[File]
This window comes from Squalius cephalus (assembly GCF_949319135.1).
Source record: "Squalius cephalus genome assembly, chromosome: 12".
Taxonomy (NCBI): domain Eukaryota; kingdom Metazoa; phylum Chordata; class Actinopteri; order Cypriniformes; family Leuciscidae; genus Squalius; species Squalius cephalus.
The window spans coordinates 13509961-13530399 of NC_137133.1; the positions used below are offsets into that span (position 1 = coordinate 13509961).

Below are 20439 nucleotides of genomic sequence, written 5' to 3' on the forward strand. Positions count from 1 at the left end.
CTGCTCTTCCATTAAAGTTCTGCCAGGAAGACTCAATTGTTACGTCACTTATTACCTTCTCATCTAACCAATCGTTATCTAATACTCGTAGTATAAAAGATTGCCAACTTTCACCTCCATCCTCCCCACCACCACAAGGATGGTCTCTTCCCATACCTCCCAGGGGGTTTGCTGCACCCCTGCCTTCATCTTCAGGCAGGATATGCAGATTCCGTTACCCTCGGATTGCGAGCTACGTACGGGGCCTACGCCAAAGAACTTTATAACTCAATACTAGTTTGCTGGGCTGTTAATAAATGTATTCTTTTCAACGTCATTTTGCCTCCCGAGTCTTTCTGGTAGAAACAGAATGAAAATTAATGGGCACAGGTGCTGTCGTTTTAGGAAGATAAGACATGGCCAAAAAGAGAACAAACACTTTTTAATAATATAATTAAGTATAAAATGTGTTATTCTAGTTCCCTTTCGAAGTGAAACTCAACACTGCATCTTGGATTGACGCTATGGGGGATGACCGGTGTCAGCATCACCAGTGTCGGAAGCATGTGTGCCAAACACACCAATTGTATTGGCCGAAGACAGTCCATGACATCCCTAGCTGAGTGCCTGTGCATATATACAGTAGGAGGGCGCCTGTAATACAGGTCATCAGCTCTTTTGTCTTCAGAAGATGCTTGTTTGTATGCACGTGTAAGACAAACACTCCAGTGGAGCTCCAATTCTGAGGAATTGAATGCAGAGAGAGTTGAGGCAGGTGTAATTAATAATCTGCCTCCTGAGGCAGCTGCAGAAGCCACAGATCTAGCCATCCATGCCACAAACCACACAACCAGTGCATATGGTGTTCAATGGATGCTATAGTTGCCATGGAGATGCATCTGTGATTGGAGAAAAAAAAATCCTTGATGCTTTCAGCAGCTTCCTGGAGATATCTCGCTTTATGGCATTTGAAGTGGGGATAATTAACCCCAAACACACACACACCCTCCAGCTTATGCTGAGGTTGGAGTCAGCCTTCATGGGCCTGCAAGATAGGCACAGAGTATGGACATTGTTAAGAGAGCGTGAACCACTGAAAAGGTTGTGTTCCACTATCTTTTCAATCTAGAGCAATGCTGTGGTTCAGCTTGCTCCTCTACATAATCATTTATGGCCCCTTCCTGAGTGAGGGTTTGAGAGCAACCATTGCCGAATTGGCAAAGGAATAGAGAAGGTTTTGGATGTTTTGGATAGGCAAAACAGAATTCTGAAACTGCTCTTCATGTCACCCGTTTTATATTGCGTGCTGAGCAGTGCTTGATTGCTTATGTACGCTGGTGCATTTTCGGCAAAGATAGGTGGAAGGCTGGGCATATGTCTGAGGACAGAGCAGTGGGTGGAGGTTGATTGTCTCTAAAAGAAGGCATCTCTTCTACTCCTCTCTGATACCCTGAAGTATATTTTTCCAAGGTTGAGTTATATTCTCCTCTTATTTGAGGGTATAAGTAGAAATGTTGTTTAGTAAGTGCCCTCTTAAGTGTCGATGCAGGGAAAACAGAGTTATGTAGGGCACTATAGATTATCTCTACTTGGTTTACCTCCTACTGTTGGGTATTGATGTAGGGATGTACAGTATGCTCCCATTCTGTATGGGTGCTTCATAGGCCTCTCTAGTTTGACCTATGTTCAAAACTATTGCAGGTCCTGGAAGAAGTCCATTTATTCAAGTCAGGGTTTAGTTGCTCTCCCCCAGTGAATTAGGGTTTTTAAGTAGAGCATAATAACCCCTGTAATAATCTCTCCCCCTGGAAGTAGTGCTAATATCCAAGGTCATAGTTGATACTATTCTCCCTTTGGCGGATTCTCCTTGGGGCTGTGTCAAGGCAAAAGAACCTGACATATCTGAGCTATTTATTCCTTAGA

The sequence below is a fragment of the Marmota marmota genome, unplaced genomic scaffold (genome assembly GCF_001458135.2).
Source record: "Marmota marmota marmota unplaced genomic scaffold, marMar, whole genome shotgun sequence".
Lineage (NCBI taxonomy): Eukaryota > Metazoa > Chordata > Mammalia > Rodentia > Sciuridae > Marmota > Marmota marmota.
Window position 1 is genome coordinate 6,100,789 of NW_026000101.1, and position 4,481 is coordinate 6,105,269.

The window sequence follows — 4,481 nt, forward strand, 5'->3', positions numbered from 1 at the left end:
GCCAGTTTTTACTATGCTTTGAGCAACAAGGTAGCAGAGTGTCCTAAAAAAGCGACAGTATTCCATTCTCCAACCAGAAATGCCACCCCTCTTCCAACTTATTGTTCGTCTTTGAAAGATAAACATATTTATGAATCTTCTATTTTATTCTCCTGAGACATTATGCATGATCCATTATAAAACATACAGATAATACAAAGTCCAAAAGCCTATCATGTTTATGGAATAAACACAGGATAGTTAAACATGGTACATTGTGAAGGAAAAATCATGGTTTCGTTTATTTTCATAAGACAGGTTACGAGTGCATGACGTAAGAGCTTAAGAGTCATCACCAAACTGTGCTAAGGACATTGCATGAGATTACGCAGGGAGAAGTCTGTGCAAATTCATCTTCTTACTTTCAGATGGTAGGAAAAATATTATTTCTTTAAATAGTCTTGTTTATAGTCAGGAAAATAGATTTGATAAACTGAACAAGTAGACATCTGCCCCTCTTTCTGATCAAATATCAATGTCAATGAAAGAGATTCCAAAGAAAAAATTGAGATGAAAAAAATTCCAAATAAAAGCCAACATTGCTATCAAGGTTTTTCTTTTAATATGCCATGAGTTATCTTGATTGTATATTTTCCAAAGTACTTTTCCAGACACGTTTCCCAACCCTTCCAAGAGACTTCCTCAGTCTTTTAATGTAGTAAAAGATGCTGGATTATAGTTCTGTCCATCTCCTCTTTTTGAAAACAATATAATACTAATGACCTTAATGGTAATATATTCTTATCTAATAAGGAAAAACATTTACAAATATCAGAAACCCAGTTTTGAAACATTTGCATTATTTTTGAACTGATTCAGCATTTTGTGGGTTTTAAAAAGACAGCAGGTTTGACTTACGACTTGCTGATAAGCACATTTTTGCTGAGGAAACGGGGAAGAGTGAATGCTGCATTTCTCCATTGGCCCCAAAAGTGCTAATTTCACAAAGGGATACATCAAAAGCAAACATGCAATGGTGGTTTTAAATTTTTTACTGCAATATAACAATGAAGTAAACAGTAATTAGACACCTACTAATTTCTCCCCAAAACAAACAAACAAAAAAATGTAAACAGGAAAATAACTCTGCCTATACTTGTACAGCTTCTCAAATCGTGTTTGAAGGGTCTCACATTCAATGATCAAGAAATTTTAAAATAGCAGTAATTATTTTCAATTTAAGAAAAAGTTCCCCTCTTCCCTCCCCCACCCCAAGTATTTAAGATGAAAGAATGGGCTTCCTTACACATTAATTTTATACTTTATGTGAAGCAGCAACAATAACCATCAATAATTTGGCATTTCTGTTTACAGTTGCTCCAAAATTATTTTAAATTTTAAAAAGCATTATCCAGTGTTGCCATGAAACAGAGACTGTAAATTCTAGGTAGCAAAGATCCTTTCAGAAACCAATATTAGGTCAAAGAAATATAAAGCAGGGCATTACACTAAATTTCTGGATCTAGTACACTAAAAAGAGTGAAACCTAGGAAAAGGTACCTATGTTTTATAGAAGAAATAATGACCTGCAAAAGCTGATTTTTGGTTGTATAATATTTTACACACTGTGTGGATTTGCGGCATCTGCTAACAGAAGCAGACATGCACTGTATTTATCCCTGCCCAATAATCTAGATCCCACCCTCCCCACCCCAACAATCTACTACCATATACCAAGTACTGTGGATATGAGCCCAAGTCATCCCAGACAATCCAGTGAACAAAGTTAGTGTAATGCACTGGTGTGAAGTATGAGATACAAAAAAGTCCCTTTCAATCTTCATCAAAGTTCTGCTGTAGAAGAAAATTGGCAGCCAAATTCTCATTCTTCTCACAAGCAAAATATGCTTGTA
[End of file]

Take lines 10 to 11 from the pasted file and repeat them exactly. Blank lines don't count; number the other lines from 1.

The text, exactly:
Window position 1 is genome coordinate 6,100,789 of NW_026000101.1, and position 4,481 is coordinate 6,105,269.

The window sequence follows — 4,481 nt, forward strand, 5'->3', positions numbered from 1 at the left end: